Blue Nile Case Study

1169 words 5 pages
Blue Nile Case Analysis

Overview Founded in 1999, Blue Nile has grown to become the largest online retailer of certified diamonds and fine jewelry. At Blue Nile you'll find high-quality diamonds certified by the most respected independent diamond grading labs. You can create your own jewelry were you choose the diamond and they will set it in your favorite earring, pendant, or ring design. Every order is shipped free, guaranteed and returnable within 30 days, so you can be sure you made the right decision. With sales of $251.6 million in 2006 compared to $169.2 million in 2004, Blue Nile is larger than the next three largest online jewelers combined. Blue Nile was the only jeweler to have ever received the bizrate.com Circle of
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Other strategy efforts that need improvement are the international websites because both the U.K and Canadian site offered limited merchandise selections compared to the U.S. website as well as less developed search and educational features. The two combined sites only had sales of $3.3 million in 2005. Another issue is the fact the Blue Nile became a public company in 2004; they state that they have an employee stock purchase plan but no shares have been issued as of January 1, 2006. This could in turn employee satisfaction and in turn could affect customer service or sale efforts.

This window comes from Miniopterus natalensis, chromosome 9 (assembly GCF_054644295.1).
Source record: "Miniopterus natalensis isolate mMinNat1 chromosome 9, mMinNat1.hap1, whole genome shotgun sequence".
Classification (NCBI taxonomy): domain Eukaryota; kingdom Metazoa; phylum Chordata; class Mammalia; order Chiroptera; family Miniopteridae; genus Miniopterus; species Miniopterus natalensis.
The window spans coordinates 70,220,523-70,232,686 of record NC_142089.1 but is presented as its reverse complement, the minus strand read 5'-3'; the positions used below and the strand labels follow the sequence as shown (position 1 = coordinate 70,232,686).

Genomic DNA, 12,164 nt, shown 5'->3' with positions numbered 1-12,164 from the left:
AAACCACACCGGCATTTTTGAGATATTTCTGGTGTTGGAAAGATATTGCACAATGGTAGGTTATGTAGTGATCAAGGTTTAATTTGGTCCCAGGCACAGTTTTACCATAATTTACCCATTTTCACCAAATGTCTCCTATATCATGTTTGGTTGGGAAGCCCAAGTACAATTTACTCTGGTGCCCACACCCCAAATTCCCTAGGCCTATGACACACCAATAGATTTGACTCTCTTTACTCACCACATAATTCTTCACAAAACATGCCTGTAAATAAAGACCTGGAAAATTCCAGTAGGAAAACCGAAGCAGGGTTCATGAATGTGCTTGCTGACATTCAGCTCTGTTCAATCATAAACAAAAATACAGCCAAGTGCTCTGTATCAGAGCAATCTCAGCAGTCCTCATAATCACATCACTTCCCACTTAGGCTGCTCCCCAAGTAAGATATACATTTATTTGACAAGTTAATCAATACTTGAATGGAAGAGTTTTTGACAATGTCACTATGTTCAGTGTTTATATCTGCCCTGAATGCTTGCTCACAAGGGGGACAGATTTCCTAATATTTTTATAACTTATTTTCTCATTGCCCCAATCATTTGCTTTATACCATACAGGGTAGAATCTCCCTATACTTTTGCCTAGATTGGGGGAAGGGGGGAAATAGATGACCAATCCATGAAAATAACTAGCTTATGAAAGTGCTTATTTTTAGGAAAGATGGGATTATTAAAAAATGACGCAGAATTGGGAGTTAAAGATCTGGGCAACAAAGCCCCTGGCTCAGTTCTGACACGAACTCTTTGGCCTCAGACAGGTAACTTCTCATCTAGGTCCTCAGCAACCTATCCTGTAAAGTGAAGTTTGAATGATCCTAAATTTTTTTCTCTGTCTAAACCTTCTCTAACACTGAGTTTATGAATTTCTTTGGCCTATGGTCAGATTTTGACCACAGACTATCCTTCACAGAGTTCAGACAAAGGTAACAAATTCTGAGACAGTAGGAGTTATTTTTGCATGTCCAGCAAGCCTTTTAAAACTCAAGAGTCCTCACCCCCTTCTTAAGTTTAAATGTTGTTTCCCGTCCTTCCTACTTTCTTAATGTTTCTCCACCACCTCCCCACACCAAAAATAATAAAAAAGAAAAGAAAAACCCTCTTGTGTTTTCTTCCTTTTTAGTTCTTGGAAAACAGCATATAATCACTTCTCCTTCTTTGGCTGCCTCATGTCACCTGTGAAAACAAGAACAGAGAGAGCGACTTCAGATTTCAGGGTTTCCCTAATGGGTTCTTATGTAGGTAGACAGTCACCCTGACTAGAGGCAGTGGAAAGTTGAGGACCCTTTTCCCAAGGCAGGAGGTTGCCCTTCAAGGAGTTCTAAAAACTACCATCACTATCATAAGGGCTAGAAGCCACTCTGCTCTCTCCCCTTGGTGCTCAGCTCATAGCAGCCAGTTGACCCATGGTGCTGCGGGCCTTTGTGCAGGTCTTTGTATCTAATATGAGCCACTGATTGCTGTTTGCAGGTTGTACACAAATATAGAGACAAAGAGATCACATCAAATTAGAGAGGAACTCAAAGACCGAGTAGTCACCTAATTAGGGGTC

Analysis and Evaluation Blue Nile had sales of $251.6 million in 2006 which increased from $169.2 million in 2004. Management believes that the company’s market share of online sales of engagement rings exceeded 50 percent in 2005. In 2005 the share of the overall engagement ring market in the United States was approximately 3.2%. Sales of diamond jewelry other than engagement rings accounted for 18 % of Blue Nile’s 2005 sales, while sales of jewelry not containing diamonds accounted for 10% of Blue Nile’s 2005 revenues. Blue Nile had a net profit margin of 6.5 % in 2005, compared to 2005 net profit margins of 4.5 %. Blue Nile’s current ration in 2005 was 2.78 in 2006 it was 2.38 and in 2007 it was 1.56 which shows the firms ability to pay liabilities using assets that can be converted to cash has been

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